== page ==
Purchasing from street vendors is widely discouraged by local authorities, as the increase in tourism has brought a flood of cheap (and inauthentic)  imports from China which undercut the profits of genuine village craftspeople, many of whom rely on this income for survival.  Furthermore, many children are taken out of school to help their mothers sell, which is not a good thing.

At the entrance of each village frequented by tourists, a prominent reminder is posted to not buy from people on the streets.  And one morning as we enjoyed coffee on our hotel terrace, a roving government “information” truck passed us broadcasting (in English through a loudspeaker) messages to not solicit the local street vendors.  This was unusual  since we have seen lots of these trucks pass in the past weeks, but always in Vietnamese and probably official “news” and other propaganda from the Party information ministry.  Fortunately there are appropriate outlets for purchasing authentic hill-tribe products: cooperatives and working markets where crafts are made on the premises are not hard to find in Sapa.

Attractive Parks

We chanced upon Dragon Jaw Mountain Park, just a short walk up the hill from Sapa town center.  We were looking for a short hike in the mountains, and the tourist information office said we could walk to the cell-phone tower perched on a peak not far from town.

But when we got there we were amazed at the expansive gardens and majestic views carefully cultivated in the footpath design of the park.  There is an orchid garden, a children’s playground with more than a dozen large sculptures, various paths leading to lookouts to the town below or the soaring Hoang Lien Son mountain range to the west.  There are jagged limestone outcroppings decorating the paths, places to rest and grab a cold beer, quiet gardens for silence and solitude, and there was even an open-air performance space which was playing traditional Vietnamese music.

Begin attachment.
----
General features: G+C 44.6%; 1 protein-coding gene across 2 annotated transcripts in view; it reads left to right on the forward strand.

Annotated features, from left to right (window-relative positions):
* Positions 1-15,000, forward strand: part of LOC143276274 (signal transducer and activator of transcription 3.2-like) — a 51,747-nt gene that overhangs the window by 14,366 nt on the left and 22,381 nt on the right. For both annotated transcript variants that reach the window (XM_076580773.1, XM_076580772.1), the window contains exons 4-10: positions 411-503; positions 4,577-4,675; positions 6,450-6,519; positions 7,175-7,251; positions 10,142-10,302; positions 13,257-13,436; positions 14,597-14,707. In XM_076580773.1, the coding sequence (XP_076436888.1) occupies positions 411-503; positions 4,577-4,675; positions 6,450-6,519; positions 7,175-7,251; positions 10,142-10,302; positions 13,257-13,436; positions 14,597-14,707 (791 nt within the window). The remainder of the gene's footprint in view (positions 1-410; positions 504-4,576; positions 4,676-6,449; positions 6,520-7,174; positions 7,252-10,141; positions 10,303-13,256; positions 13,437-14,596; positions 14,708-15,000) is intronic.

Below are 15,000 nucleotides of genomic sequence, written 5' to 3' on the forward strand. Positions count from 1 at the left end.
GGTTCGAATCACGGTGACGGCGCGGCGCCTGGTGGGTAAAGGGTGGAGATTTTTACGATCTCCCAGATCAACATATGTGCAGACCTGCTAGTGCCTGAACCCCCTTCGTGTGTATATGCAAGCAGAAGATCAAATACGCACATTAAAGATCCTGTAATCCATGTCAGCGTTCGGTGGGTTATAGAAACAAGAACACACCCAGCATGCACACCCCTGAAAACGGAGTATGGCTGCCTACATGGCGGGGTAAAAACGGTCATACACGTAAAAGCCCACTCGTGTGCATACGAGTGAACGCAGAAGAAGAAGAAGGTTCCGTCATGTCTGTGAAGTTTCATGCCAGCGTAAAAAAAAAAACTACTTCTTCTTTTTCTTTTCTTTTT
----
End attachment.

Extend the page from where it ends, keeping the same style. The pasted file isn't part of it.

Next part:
We were astonished that this exceptionally designed and maintained park is barely mentioned in the dominant travel guides for the area.  For us the Dragon Jaw Mountain Park is an absolute must, and the few Western tourists we met there agreed.

Warm, Welcoming Hotels

Our hotels in Sapa were fantastic.  We stayed in three of them, two budget and one moderately priced – all charming, friendly and comfortable in their own ways.  All our rooms had private terraces with sweeping views, buffet breakfasts with a smorgasbord of Western and Vietnamese specialties.  We slept wonderfully, helped by the cool nighttime temperatures – we even used the electric blankets and the room heater for the first couple of misty nights.  I never would have expected this in Vietnam!

Intriguing Hill-tribe  Villages

We spent a couple days exploring the ethnic minority villages surrounding Sapa.  The first day we rented motorcycles and headed down into the valley.  At the first village we strolled through the terraced rice paddies and Paul slipped and one of his feet fell into the watery mush.  A nearby female villager elder promptly came to his “rescue” and proceeded to hold his hand the rest of the way down to the main footpath.  Paul and I were laughing so hard at this episode, our septuagenarian “guide” taking time to ensure we had no similar rice baths during our visit to her village.  It was a kind gesture, yet it made for a moment of humor.